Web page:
Courtesy Salish Kootenai College
men’s and women’s teams from SKC pose together as National Champions.

Montana’s SKC Wins Both Tribal College National Basketball Championships

Jack McNeel
3/13/14

Twenty-five teams from throughout Indian country gathered at Salish Kootenai College (SKC) on the Flathead Reservation, in Pablo, Montana, in early March to decide the basketball champions for schools in the AIHEC Tribal College National Basketball Championship.

The host, SKC, came up winners in both the men’s and women’s divisions. Second place in each division went to NWIC from Bellingham, Washington.

“It’s been around since the ‘80s,” said Coach Juan Perez, about the tournament. “It’s held in a different location each year and this was our fourth time to host it. Thirty-seven schools are involved either as a member or an associate. This year, we had 12 men’s and 10 women’s teams.”

The men’s championship game came down to the final seconds. D.J. Fish, a Blackfeet member and tournament MVP, talked of those final seconds. “Northwest Indian College made a comeback. In my mind, I knew I was going to get the ball and it was just a matter of me getting to the bucket.”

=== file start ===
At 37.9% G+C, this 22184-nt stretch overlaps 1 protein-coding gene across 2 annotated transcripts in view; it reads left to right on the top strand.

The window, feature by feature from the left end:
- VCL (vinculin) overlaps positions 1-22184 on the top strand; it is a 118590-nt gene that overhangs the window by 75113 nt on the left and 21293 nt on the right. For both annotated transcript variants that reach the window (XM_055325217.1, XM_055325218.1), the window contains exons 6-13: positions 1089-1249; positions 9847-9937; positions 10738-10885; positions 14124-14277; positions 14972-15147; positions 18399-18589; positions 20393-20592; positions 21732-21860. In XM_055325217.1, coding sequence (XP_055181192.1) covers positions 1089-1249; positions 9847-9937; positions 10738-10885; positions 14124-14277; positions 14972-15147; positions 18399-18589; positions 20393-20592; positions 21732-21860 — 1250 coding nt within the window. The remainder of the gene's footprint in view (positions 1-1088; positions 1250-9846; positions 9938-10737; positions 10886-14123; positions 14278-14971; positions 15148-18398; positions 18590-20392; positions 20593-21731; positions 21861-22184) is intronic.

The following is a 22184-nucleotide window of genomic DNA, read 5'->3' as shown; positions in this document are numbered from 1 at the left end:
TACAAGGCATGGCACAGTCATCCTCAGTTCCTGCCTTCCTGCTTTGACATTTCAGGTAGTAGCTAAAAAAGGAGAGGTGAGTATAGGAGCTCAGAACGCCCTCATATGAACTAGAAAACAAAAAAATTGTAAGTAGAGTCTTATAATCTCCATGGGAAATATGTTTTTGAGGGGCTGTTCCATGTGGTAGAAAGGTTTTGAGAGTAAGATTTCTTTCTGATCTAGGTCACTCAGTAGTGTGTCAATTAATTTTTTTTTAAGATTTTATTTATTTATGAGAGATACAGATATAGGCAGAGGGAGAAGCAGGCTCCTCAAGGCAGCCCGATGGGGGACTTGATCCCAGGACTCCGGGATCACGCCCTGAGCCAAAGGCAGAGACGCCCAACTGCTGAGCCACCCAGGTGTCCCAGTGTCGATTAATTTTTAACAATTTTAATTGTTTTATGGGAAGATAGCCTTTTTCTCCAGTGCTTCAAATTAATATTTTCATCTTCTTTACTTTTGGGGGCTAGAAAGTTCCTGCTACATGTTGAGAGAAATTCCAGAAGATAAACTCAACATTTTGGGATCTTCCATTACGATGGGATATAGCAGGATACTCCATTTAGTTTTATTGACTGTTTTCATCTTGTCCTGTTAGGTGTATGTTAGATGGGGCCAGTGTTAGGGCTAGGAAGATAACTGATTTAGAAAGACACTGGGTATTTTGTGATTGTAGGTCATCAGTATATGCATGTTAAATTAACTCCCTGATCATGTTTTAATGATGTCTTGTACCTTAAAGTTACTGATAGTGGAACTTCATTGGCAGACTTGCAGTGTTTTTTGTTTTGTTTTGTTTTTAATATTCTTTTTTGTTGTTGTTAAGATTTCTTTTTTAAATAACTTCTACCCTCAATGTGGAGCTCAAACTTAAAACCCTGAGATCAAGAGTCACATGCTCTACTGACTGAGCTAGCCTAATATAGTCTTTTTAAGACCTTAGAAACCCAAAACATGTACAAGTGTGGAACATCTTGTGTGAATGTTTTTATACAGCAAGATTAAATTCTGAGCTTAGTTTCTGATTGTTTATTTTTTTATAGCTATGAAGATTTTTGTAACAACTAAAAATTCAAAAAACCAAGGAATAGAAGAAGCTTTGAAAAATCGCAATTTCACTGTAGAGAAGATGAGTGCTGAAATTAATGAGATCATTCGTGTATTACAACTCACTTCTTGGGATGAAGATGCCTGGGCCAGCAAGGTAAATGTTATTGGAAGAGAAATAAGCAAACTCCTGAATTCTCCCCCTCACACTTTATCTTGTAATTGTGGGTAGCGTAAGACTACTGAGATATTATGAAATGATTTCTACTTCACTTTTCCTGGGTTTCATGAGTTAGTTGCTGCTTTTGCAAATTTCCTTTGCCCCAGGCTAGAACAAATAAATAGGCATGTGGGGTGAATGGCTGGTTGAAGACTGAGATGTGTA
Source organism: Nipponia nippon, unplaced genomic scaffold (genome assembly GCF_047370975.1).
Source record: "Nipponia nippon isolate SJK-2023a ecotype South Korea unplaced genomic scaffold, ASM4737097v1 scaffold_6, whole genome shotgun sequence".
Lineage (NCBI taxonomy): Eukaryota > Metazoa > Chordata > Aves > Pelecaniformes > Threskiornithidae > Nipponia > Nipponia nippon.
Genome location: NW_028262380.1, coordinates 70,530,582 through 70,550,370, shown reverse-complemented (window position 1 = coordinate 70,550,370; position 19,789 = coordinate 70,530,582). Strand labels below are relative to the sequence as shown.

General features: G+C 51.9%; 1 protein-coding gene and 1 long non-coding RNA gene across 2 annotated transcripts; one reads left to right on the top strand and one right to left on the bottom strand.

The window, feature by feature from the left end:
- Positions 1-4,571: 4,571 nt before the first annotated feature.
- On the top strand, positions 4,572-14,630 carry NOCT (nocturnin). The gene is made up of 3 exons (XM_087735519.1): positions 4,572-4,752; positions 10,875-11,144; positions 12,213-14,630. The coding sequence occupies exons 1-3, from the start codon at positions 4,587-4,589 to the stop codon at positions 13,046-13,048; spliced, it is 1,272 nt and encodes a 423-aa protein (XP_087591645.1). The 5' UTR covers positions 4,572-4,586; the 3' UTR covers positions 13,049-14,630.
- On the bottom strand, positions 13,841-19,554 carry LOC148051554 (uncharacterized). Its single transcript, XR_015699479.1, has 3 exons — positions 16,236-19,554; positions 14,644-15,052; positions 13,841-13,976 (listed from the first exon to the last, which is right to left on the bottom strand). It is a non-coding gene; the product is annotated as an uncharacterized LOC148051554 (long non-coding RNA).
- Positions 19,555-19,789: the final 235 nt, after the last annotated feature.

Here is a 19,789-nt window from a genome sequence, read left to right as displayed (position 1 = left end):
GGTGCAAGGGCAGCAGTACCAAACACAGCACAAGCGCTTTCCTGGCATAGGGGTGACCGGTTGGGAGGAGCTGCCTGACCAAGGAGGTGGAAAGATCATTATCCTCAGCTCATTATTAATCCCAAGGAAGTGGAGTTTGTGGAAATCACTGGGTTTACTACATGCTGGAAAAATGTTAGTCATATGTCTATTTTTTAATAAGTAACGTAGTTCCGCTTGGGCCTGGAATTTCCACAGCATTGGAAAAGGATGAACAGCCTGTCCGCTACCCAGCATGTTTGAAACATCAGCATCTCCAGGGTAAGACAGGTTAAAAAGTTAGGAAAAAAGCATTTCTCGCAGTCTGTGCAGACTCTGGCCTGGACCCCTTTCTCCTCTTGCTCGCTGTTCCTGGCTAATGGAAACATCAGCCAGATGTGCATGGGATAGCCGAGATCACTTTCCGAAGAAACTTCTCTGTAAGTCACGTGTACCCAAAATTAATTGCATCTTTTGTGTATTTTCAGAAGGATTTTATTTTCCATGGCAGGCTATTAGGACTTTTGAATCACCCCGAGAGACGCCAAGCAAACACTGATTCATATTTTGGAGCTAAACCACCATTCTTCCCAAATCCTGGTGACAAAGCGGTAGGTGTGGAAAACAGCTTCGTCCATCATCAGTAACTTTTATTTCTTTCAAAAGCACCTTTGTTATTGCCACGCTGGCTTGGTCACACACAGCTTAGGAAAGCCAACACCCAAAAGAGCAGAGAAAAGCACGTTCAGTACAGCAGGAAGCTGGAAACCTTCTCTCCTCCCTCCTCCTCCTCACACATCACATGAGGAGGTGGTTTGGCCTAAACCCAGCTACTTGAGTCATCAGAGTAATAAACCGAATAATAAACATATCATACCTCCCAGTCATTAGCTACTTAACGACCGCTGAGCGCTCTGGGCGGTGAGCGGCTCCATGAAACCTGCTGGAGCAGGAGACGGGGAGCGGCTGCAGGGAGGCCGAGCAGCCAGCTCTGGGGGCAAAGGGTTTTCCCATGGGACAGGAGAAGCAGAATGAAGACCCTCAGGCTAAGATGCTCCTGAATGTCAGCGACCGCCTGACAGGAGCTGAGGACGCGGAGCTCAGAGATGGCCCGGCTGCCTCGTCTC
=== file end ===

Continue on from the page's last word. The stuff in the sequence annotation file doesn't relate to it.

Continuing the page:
That score put SKC back in the lead and with just 3.4 seconds left, D.J. was fouled. “I put the first [free throw] up. It felt good and looked good, and I was thinking ‘That’s good.’ But it hit the back of the rim and bounced out.”

He missed the second free throw as well, but fortunately for D.J. and the SKC team, the clock ran out before NWIC could score. SKC took the title and NWIC finished second after winning the tournament the previous two years.

Zack Camel coaches the men’s team at SKC and it was his 8th national title in 15 years. “It’s been really exciting and really important to give these tribal kids the opportunity to play organized college basketball,” he said. “Win or lose I’m always excited for them. They had a lot of fun together and we’re there for each other. It makes it easy to coach, and in the end, it was a success.”

“It was a really great tournament,” said Adam Lane, who coaches the women’s team at Northwest Indian College. “There was a lot of good competition. We had a really good season, and I’m proud of where we are, finishing second.”

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